Usefulness of postoperative atrial fibrillation as an independent predictor for worse early and late outcomes after isolated coronary artery bypass grafting (multicenter australian study of 19,497 patients)
|dc.identifier.citation||Saxena, A. and Dinh, D. and Smith, J. and Shardey, G. and Reid, C. and Newcomb, A. 2012. Usefulness of postoperative atrial fibrillation as an independent predictor for worse early and late outcomes after isolated coronary artery bypass grafting (multicenter australian study of 19,497 patients). American Journal of Cardiology. 109 (2): pp. 219-225.|
Several studies have shown that postoperative atrial fibrillation (POAF) is associated with poorer short- and long-term outcomes after isolated coronary artery bypass grafting surgery. Nevertheless, there is considerable debate as to whether this reflects an independent association of POAF with poorer outcomes or confounding by other factors. We sought to investigate this issue. Data obtained from June 2001 through December 2009 by the Australasian Society of Cardiac and Thoracic Surgeons National Cardiac Surgery Database Program were retrospectively analyzed. Demographic and operative data were compared between patients who developed POAF and those who did not using chi-square and t tests. The independent impact of POAF on 14 short-term complications and long-term mortality was determined using binary logistic and Cox regression, respectively. Excluding patients with preoperative arrhythmia, isolated coronary artery bypass grafting surgery was performed in 19,497 patients. Of these, 5,547 (28.5%) developed POAF. Patients with POAF were generally older (mean age 69 vs 65 years, p <0.001) and presented more often with co-morbidities including congestive heart failure (p <0.001), hypertension (p <0.001), cerebrovascular disease (p <0.001), and renal failure (p = 0.046). Patients with POAF demonstrated a greater 30-day mortality on univariate analysis but not on multivariate analysis (p = 0.376). Patients with POAF were, however, at an independently increased risk of perioperative complications including permanent stroke (p <0.001), new renal failure (p <0.001), infective complications (p <0.001), gastrointestinal complications (p <0.001), and return to the theater (p <0.001). POAF was also independently associated with shorter long-term survival (p = 0.002). In conclusion, POAF is a risk factor for short-term morbidity and decreased long-term survival. Rigorous evaluation of various therapies that prevent or decrease the impact of POAF is imperative. Moreover, patients who develop POAF should undergo strict surveillance and be routinely screened for complications after discharge. © 2012 Elsevier Inc.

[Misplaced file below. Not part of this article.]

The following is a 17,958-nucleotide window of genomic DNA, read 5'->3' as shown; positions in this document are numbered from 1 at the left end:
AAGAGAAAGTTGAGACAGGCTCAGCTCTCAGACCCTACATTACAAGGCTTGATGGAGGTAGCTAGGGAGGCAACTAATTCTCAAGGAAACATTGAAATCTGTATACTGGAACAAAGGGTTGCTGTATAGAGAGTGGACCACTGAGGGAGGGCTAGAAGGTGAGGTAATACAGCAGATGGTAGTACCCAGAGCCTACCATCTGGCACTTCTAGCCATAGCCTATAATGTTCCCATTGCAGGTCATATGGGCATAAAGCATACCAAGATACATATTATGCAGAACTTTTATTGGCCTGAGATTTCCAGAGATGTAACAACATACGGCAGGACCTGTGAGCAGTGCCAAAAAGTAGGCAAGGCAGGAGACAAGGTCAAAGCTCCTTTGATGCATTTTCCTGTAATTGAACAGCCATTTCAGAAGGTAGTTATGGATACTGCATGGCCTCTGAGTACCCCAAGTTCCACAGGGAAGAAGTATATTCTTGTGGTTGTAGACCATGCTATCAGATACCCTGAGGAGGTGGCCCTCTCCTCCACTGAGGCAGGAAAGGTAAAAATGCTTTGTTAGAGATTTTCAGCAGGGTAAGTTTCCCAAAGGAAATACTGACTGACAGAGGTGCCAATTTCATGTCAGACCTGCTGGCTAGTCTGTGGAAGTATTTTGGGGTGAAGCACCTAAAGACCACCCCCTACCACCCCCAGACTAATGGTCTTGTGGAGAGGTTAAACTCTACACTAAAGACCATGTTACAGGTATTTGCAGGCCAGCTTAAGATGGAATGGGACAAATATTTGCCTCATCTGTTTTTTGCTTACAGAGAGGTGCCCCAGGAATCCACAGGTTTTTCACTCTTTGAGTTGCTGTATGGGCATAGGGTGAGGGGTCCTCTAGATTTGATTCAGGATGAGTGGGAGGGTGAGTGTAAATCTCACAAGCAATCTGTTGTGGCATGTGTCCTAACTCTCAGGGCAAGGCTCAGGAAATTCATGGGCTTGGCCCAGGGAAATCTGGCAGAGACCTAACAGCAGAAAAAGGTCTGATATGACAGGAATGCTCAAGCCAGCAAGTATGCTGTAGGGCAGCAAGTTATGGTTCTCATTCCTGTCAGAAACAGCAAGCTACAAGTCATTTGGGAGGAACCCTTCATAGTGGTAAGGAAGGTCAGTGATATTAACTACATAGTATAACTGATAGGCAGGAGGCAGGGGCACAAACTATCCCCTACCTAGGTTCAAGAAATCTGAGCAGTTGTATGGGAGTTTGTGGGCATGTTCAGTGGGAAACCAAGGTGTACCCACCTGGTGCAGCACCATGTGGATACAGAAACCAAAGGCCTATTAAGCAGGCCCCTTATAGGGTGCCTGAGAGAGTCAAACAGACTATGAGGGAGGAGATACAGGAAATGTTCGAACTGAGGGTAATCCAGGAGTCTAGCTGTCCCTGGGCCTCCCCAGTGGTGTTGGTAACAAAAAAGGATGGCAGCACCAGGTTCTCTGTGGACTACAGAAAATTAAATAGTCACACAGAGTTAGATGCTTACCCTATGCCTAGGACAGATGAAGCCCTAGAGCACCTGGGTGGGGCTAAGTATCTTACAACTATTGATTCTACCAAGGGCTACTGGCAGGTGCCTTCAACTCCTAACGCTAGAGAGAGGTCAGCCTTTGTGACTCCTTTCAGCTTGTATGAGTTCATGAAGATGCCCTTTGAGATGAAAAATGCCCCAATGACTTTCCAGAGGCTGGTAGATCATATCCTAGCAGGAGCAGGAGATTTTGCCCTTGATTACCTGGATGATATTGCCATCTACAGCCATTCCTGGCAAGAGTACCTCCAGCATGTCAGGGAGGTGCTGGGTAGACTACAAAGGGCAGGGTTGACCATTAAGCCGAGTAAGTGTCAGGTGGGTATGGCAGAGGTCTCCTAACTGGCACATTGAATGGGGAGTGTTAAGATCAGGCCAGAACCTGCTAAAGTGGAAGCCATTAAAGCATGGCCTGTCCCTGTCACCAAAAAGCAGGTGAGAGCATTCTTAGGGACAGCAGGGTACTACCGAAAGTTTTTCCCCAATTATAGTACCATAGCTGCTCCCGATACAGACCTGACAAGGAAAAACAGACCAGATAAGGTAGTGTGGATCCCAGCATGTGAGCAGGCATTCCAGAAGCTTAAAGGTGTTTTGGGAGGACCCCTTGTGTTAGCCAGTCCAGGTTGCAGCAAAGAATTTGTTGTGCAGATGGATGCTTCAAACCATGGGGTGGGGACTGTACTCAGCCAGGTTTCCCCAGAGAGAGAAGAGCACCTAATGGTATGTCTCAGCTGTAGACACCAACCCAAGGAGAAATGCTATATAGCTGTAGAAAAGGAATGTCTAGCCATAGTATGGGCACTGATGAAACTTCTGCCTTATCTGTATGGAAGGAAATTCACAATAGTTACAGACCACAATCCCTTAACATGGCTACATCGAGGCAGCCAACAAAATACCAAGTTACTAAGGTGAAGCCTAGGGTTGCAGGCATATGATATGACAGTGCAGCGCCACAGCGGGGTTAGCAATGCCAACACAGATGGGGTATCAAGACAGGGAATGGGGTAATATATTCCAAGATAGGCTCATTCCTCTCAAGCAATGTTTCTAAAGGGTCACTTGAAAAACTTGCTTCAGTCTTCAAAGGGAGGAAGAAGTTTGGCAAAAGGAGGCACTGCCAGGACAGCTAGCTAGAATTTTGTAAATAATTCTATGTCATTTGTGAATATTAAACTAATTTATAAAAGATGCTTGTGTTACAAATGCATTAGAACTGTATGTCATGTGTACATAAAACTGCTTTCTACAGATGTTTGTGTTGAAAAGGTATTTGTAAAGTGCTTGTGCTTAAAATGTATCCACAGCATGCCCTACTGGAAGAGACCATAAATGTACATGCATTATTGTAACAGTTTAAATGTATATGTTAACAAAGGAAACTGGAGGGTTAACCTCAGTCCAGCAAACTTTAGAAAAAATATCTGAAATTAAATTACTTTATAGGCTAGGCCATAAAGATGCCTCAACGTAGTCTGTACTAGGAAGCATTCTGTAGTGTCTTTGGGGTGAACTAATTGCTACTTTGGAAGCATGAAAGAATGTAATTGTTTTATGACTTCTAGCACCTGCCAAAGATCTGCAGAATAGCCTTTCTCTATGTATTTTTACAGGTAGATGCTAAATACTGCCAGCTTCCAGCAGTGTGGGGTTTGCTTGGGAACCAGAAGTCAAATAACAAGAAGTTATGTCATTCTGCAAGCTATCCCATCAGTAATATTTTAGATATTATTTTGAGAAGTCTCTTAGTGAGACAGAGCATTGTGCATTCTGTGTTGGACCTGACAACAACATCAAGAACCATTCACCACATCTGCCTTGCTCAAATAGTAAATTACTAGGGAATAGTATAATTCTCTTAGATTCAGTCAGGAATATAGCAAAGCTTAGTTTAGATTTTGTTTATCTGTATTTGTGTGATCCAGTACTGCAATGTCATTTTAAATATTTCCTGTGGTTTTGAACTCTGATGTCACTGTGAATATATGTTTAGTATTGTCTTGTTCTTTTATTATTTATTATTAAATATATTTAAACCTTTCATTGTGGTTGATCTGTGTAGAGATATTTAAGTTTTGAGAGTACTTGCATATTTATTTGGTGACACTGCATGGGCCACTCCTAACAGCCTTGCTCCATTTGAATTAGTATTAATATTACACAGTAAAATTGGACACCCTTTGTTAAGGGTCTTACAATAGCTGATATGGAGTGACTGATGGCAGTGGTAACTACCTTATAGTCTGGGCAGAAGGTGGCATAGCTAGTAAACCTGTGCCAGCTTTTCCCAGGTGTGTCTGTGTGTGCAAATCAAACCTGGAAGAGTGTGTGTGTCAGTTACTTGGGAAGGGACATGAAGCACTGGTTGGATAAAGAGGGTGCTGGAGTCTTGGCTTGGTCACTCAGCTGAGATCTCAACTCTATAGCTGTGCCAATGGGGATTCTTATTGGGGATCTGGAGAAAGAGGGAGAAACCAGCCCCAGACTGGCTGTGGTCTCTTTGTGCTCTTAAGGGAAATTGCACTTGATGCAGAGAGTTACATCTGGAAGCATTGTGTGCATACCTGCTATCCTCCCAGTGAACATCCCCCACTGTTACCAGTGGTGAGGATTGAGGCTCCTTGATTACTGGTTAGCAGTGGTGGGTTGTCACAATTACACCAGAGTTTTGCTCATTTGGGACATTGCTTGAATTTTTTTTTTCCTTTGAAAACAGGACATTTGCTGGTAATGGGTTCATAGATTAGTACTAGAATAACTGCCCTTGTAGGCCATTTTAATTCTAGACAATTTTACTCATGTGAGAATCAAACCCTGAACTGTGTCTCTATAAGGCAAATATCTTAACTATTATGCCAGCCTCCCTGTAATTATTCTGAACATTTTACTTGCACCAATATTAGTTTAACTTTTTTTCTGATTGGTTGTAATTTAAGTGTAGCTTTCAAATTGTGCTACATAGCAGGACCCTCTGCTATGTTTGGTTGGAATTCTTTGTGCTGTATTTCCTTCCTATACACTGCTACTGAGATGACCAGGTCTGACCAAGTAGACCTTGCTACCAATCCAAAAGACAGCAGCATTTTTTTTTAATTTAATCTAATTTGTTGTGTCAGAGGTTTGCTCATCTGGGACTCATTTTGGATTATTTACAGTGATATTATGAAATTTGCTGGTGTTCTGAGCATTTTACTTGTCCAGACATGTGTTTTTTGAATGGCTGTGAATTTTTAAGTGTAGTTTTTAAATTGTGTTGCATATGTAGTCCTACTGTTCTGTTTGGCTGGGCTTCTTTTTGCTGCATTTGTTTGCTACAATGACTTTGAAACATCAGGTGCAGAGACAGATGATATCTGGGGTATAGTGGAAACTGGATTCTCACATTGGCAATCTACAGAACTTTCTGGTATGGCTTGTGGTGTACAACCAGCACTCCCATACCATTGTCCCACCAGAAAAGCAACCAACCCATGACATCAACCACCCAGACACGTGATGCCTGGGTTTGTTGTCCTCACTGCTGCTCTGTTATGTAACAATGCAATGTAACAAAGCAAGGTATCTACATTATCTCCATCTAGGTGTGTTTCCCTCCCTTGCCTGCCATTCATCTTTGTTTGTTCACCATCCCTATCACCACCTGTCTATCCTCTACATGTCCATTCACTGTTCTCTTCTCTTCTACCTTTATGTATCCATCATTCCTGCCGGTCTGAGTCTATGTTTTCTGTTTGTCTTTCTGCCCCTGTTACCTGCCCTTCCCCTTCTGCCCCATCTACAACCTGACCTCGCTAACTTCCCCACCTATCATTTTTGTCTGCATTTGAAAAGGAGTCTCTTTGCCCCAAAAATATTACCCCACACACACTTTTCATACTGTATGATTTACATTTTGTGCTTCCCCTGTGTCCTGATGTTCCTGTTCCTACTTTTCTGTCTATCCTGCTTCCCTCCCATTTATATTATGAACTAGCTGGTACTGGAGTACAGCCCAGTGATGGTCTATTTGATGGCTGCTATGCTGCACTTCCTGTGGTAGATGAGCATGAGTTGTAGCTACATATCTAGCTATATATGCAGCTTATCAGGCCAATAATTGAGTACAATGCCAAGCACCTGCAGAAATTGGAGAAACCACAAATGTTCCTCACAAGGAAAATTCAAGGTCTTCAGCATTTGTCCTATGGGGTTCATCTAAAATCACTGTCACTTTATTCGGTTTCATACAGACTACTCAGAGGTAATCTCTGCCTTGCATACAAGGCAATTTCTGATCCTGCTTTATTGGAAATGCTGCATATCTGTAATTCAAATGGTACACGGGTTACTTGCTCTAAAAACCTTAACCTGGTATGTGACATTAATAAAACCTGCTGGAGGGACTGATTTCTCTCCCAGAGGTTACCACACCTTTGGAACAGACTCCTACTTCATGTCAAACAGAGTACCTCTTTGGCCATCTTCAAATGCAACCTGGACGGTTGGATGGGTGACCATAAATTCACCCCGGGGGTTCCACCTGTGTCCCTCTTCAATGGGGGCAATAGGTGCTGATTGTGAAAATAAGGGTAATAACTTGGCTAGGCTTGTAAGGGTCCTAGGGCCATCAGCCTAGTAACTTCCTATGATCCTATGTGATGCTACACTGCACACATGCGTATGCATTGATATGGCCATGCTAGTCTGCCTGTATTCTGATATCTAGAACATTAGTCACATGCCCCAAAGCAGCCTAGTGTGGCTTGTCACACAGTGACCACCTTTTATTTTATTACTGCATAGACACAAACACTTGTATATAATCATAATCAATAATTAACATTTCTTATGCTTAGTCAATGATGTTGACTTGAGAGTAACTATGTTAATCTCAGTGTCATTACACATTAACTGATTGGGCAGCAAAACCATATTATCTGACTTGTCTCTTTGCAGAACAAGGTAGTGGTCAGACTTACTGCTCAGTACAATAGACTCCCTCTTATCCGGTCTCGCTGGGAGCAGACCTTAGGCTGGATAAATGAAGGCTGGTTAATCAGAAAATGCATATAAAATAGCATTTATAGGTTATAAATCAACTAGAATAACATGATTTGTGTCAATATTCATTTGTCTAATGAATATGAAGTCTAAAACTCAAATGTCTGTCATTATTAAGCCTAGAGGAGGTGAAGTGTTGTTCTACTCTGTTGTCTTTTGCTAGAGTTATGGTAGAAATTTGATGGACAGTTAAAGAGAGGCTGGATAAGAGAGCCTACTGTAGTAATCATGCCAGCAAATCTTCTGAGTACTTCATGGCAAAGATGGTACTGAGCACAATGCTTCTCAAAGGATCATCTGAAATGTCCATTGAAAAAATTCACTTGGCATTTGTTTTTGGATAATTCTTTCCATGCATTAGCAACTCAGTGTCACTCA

|dc.title||Usefulness of postoperative atrial fibrillation as an independent predictor for worse early and late outcomes after isolated coronary artery bypass grafting (multicenter australian study of 19,497 patients)|
|dcterms.source.title||American Journal of Cardiology|
|curtin.department||Department of Health Policy and Management|
|curtin.accessStatus||Fulltext not available|
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